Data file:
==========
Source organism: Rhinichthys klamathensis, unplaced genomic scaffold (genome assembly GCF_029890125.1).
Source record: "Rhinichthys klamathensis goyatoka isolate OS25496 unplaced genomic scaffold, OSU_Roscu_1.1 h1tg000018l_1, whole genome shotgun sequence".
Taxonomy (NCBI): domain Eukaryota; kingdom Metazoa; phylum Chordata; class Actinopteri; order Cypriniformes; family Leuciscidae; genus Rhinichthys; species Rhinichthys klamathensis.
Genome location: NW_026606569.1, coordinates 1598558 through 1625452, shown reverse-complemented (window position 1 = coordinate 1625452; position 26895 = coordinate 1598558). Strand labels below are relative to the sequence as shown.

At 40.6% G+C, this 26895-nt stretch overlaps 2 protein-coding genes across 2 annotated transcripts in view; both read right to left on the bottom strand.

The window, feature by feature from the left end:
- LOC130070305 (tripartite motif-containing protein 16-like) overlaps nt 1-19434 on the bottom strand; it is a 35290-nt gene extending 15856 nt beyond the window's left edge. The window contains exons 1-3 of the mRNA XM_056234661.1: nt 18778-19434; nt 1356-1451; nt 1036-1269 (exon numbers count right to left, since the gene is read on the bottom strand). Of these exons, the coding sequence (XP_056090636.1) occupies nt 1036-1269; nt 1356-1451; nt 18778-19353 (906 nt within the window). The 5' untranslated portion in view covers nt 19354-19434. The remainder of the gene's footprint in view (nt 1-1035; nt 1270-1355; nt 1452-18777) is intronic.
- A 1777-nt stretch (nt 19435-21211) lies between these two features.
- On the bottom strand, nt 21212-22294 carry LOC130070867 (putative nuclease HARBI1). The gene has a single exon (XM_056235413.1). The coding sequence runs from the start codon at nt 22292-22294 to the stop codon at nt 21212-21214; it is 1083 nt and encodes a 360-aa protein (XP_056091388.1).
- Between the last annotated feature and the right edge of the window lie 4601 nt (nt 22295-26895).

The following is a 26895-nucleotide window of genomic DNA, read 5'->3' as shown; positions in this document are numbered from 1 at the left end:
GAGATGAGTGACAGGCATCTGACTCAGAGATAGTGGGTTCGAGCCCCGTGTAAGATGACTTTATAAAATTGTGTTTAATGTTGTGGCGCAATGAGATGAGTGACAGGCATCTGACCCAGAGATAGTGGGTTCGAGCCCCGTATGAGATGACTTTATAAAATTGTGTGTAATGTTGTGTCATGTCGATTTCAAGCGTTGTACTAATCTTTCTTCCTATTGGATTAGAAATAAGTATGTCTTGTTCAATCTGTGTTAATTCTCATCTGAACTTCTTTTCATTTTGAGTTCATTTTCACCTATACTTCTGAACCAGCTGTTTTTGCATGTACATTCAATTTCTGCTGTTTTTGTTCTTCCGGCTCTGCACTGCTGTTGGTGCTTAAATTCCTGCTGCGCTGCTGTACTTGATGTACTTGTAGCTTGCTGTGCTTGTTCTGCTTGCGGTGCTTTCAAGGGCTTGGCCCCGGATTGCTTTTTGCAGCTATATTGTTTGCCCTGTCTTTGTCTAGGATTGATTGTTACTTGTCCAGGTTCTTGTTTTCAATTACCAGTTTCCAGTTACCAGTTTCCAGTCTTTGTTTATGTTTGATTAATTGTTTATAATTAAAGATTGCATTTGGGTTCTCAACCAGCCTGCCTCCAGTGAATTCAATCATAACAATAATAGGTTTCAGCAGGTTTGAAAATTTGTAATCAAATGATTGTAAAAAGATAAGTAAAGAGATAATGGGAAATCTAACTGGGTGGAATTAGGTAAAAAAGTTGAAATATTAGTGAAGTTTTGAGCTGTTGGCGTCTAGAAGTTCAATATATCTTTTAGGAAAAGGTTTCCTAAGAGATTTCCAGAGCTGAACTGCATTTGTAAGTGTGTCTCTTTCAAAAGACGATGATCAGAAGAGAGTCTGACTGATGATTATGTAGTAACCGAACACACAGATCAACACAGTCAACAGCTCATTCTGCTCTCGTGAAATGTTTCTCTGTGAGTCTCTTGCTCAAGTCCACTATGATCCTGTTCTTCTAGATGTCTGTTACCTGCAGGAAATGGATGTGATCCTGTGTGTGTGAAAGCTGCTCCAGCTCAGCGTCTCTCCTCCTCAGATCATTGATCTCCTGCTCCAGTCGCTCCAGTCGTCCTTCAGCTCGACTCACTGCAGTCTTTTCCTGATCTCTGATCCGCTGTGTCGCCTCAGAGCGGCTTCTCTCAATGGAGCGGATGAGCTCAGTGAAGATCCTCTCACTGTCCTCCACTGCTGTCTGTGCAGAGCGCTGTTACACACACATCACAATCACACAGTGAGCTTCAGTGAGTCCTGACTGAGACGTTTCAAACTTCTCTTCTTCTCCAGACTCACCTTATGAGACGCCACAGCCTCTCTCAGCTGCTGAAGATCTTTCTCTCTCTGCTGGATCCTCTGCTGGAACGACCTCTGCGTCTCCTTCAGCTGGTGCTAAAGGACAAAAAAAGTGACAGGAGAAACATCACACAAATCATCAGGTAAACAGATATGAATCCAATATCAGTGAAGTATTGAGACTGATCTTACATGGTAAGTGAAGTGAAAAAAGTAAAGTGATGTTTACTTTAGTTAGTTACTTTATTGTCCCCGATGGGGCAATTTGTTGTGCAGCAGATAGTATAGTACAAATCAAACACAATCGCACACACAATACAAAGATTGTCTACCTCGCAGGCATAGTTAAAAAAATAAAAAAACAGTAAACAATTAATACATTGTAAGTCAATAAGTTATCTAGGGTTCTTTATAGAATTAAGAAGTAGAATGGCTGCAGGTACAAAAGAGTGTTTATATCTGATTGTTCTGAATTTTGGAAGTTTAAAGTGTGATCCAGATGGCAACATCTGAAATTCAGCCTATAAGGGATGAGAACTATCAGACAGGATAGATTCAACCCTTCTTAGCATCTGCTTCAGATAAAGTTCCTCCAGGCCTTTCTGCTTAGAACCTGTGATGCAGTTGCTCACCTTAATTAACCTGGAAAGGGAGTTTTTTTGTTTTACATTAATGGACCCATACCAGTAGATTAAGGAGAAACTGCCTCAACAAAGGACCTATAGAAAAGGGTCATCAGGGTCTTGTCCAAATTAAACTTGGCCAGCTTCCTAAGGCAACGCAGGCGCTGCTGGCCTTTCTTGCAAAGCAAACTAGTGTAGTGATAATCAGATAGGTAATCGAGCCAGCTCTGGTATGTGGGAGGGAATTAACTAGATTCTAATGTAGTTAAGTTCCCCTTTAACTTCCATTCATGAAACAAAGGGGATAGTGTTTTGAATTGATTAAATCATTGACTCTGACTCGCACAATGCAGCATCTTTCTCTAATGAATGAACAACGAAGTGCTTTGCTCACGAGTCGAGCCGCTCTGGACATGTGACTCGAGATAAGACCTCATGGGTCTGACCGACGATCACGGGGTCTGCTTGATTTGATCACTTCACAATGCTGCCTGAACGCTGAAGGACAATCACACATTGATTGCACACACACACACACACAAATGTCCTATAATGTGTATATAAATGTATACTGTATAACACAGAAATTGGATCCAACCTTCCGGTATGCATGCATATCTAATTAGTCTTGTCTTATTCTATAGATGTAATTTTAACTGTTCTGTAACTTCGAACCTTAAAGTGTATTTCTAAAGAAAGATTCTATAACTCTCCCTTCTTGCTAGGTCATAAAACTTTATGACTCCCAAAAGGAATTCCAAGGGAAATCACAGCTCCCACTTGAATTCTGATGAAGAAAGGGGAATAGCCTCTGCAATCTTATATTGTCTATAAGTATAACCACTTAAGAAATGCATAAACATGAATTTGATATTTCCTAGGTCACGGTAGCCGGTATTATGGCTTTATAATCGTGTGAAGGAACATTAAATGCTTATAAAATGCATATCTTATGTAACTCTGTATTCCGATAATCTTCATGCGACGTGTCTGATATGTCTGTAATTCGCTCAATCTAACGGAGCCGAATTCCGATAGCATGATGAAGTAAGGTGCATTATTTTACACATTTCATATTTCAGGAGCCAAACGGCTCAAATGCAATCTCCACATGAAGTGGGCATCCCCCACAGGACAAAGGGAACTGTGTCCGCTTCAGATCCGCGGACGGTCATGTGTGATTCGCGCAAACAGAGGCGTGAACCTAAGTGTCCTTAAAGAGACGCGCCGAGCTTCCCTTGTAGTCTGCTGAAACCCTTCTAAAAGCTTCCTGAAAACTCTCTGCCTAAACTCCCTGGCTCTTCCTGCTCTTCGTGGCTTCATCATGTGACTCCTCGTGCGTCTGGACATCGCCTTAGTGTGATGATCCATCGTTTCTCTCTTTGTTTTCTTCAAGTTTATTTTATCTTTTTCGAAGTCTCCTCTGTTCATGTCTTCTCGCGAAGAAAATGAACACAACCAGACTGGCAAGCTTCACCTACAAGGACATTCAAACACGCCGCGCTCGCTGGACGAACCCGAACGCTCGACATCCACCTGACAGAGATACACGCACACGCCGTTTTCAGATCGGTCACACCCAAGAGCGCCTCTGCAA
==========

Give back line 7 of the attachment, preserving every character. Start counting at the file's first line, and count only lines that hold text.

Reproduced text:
- LOC130070305 (tripartite motif-containing protein 16-like) overlaps nt 1-19434 on the bottom strand; it is a 35290-nt gene extending 15856 nt beyond the window's left edge. The window contains exons 1-3 of the mRNA XM_056234661.1: nt 18778-19434; nt 1356-1451; nt 1036-1269 (exon numbers count right to left, since the gene is read on the bottom strand). Of these exons, the coding sequence (XP_056090636.1) occupies nt 1036-1269; nt 1356-1451; nt 18778-19353 (906 nt within the window). The 5' untranslated portion in view covers nt 19354-19434. The remainder of the gene's footprint in view (nt 1-1035; nt 1270-1355; nt 1452-18777) is intronic.